The decay of local newspapers is driven in large part by a loss in advertising revenue as classifieds have moved to services like Craigslist and other ads have migrated online to Facebook, Google and other large platforms. In recent years, hedge funds and private equity firms have further squeezed local news by acquiring hundreds of newspapers and slashing costs — which has boosted profitability but led to additional layoffs.
In the past year, however, there’s been a push to enact federal policy to stop this trend, and the activity at the federal level has sparked state-level bills.
Lopez’s bill died this legislative session during a finance subcommittee meeting, with six Republicans voting against it and three Democrats voting for it. While the Arlington Democrat said the objections didn’t seem related to spending, he didn’t offer further theories about why it failed.
Lopez said he intends to keep applying pressure until this measure is adopted.
“I think we need local journalists to keep our constituents informed of what’s happening at the local level,” he tells ARLnow. “I’m going to bring this bill back every year until it becomes a law in the Commonwealth.”
The bill makes business sense because it would encourage ad revenue, which pays the salaries of local journalists, according to Lopez. It’s also good for democracy, he said, as areas without local coverage tend to have more government and small business corruption and see lower local election turnout.
Virginia Press Association Executive Director Betsy Edwards says it’s unfortunate the bill was killed.
“VPA supported this bill because it would have helped local newspapers through income tax credits,” she said. “While we did not work with Delegate Lopez in drafting this bill — we support what he was trying to do to help local news.”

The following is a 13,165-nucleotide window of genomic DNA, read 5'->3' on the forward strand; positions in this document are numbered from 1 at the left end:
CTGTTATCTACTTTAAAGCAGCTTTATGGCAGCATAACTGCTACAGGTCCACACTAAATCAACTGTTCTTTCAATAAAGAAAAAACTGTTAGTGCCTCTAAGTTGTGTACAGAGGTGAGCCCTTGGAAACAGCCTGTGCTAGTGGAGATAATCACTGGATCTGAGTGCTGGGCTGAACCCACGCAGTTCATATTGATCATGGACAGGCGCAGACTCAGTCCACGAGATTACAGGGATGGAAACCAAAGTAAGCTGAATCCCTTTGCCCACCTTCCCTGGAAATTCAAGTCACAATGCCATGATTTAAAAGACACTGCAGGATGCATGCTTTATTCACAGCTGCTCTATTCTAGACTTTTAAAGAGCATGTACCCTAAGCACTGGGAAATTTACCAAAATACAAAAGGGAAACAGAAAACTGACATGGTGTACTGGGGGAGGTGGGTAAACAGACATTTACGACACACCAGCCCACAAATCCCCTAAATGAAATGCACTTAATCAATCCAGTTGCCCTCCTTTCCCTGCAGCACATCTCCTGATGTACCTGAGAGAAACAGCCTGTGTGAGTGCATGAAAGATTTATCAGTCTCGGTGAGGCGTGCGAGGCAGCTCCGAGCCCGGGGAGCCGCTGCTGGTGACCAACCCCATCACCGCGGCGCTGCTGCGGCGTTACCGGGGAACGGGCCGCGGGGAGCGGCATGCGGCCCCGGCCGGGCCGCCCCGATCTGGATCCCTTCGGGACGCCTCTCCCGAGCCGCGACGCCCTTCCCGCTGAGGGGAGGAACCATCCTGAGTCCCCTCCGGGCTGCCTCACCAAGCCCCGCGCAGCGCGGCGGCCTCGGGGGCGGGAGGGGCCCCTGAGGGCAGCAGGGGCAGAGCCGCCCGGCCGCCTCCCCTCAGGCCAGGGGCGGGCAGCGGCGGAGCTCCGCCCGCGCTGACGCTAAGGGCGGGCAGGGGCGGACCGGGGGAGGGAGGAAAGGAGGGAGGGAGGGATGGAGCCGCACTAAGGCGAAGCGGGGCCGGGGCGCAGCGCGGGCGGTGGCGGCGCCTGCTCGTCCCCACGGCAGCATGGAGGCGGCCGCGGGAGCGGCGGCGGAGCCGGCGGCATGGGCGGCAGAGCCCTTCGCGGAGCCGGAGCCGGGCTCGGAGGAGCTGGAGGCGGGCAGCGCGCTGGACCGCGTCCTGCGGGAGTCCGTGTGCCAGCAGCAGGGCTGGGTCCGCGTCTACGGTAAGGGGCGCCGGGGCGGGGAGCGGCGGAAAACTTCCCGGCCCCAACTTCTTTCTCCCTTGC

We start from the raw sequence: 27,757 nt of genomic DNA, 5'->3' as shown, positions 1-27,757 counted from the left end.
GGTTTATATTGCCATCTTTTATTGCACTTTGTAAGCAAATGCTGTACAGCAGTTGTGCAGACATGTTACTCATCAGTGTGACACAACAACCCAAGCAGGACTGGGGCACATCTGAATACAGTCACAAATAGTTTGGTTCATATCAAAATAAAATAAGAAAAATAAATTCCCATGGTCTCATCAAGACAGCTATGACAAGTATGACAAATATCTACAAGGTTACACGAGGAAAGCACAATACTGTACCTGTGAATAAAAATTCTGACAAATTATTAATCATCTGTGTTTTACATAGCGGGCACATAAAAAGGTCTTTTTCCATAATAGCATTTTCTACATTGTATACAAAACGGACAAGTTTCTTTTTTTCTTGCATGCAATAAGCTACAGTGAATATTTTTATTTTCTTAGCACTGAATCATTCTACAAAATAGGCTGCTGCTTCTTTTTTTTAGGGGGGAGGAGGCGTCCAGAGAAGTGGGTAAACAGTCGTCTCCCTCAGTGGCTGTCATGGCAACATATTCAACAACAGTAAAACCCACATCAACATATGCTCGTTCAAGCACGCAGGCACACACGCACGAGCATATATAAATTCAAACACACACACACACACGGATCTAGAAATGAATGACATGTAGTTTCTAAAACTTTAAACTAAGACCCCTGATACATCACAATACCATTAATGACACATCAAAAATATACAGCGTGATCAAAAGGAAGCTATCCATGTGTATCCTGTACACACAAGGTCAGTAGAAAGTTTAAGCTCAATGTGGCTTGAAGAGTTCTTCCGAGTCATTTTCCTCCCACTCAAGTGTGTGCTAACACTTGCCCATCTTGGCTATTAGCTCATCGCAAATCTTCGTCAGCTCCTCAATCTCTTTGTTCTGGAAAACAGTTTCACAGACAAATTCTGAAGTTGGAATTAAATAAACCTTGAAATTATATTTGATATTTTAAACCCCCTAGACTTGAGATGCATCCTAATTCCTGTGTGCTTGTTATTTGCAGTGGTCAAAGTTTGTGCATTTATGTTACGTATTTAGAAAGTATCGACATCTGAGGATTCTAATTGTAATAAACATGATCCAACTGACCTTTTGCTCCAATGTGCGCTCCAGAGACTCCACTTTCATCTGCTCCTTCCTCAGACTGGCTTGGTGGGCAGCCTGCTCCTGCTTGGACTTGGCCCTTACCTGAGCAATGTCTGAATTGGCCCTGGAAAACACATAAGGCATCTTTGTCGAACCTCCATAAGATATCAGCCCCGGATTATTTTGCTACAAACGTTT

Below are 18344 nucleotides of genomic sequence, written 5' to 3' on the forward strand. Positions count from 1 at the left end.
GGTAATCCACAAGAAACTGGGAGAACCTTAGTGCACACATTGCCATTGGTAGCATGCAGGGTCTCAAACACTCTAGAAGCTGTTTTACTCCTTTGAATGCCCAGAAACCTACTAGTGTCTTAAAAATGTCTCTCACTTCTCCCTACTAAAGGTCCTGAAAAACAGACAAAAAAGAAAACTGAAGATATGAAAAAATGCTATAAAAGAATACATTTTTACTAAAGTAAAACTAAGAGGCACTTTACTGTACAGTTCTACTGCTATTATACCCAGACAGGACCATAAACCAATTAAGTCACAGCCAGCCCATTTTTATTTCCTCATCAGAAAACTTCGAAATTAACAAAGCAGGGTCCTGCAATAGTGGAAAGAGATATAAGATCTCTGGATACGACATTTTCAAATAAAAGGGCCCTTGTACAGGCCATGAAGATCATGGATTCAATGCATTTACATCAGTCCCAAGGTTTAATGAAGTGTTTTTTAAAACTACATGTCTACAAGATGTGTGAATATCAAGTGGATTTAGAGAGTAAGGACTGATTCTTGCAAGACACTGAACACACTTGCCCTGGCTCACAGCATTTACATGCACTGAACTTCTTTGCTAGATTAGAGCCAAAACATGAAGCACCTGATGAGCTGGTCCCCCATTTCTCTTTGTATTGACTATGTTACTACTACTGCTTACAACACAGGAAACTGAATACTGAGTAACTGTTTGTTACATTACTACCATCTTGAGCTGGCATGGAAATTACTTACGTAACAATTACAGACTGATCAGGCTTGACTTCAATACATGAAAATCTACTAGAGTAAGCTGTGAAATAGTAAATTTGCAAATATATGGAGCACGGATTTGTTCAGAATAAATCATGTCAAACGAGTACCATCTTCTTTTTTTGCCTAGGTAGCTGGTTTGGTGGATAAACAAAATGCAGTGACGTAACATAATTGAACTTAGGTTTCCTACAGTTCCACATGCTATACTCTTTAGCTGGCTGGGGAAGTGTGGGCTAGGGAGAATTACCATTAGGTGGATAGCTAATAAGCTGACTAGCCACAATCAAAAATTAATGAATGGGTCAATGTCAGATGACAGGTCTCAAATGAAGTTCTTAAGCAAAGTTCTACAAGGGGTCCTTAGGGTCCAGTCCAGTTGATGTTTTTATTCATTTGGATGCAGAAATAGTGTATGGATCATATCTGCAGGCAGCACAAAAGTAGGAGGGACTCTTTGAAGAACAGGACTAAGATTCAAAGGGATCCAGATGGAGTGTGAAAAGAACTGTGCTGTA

Lopez modeled his bill on the federal Local Journalism Sustainability Act (LJSA), included in President Joe Biden’s Build Back Better Act, which effectively died when Sen. Joe Manchin (D-W.Va.) withdrew his support.
“It became clear to me that, in addition to improved business models and greater philanthropy, the crisis is so severe, and the threat to democracy so urgent, that we needed better public policy,” he tells ARLnow.
(Updated 3:45 p.m. on 2/22/22) A typo in a recent public hearing notice has had some larger consequences for Arlington County.
The error — an incorrect date printed on posters around town — also sparked a County Board discussion yesterday (Tuesday) about finding more effective ways to communicate with residents about upcoming hearings and projects.
This is a recurring conversation for Board members, who have now critiqued the county engagement processes for being neither penetrative nor inclusive enough.
Currently, the county posts signs at and near near the sites of future land-use projects, per its zoning ordinances. It also prints advertisements in the Washington Times newspaper to meet state public notice laws.
The fliers posted this time around bore the wrong date: Feb. 19, or this Saturday, instead of Feb. 12, when the County Board actually met.
As a result, most of the hearing items impacted — including plans for a church moving to Ballston, a new daycare coming near Clarendon and a private school opening in a church near Crystal City — will be rescheduled for a meeting on Saturday, March 19.
A hearing for the Marbella Apartments, a forthcoming affordable housing project near Rosslyn, will be heard at a special meeting on Monday, Feb. 28 at 6:30 p.m. so that the project can meet an early March deadline to receive tax credits from Virginia Housing.